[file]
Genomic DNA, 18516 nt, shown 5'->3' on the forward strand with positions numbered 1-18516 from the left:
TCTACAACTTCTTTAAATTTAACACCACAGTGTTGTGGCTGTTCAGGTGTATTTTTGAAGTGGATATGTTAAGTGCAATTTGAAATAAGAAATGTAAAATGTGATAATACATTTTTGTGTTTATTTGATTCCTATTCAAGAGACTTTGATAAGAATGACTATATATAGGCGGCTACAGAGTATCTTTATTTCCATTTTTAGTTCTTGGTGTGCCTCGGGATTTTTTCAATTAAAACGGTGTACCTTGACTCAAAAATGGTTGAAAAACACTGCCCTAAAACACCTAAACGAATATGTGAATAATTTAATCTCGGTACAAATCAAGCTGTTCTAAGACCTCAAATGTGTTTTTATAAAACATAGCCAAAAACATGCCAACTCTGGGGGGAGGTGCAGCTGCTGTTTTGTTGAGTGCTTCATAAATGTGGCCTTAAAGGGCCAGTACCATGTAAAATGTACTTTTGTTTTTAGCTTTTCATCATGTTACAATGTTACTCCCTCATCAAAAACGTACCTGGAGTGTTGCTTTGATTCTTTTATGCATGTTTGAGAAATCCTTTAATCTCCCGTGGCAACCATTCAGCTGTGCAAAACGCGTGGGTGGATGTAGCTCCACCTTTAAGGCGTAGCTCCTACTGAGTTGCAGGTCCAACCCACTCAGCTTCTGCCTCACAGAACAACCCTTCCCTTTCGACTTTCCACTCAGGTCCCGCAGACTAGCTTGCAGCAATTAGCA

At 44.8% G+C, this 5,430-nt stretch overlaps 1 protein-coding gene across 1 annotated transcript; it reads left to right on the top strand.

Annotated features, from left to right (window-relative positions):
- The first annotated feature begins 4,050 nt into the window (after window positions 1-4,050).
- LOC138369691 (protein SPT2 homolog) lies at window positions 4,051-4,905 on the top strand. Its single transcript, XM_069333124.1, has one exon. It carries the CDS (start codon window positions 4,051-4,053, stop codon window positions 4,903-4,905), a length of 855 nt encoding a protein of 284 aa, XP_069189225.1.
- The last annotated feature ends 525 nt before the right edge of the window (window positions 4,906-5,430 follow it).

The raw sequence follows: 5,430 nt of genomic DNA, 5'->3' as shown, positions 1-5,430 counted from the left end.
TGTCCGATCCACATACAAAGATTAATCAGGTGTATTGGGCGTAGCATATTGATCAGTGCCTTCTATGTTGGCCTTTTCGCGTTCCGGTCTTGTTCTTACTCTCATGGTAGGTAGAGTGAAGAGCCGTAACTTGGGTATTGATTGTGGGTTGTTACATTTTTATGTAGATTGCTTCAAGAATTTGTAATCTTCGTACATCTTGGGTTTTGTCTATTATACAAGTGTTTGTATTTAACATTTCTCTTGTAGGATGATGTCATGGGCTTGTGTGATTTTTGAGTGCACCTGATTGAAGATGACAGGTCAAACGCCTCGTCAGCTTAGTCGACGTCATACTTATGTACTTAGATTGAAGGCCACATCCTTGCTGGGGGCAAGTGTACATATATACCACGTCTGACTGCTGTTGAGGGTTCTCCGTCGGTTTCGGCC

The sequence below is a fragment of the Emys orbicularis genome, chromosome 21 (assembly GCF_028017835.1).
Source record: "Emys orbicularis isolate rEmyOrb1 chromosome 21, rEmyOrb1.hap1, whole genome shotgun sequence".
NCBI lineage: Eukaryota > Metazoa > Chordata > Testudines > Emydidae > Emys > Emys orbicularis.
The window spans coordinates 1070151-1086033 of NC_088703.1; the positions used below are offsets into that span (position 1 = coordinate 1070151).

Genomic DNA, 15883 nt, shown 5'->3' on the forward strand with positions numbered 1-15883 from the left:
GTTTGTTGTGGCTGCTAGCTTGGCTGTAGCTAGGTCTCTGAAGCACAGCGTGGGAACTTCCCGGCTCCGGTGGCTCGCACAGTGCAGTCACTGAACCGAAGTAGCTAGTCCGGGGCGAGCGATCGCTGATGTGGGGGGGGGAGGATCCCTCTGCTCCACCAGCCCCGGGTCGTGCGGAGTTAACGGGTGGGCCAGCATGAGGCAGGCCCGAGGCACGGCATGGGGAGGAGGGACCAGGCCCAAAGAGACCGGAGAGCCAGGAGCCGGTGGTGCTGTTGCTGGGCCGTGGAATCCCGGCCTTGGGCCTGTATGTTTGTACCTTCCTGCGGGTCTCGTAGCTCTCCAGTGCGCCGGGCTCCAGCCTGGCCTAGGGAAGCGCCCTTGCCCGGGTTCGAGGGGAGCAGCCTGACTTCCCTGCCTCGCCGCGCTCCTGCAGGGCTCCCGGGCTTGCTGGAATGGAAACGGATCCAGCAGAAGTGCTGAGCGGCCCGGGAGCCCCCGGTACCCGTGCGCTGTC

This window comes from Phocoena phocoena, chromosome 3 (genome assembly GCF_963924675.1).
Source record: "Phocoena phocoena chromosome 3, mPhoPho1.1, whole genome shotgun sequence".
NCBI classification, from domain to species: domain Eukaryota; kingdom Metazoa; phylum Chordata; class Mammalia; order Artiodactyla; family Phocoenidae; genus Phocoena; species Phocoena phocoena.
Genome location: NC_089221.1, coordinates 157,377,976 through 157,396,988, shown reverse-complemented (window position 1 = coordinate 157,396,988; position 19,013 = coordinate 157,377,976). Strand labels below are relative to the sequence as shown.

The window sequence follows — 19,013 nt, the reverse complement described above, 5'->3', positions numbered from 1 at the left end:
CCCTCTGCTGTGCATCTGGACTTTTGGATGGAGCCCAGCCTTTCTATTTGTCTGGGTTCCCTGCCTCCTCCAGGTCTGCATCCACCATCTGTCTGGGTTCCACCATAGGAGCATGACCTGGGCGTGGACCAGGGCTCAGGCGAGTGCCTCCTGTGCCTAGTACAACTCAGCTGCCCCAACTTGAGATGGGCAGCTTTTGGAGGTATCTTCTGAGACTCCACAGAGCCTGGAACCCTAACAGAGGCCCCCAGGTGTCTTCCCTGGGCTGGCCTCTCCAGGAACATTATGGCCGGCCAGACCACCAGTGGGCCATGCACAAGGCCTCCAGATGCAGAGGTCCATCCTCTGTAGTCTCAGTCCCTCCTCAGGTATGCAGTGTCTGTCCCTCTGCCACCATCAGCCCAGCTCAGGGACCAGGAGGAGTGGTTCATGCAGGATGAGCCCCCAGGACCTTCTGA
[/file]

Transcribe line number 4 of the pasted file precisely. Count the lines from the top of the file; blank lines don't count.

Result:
Annotated features, from left to right (window-relative positions):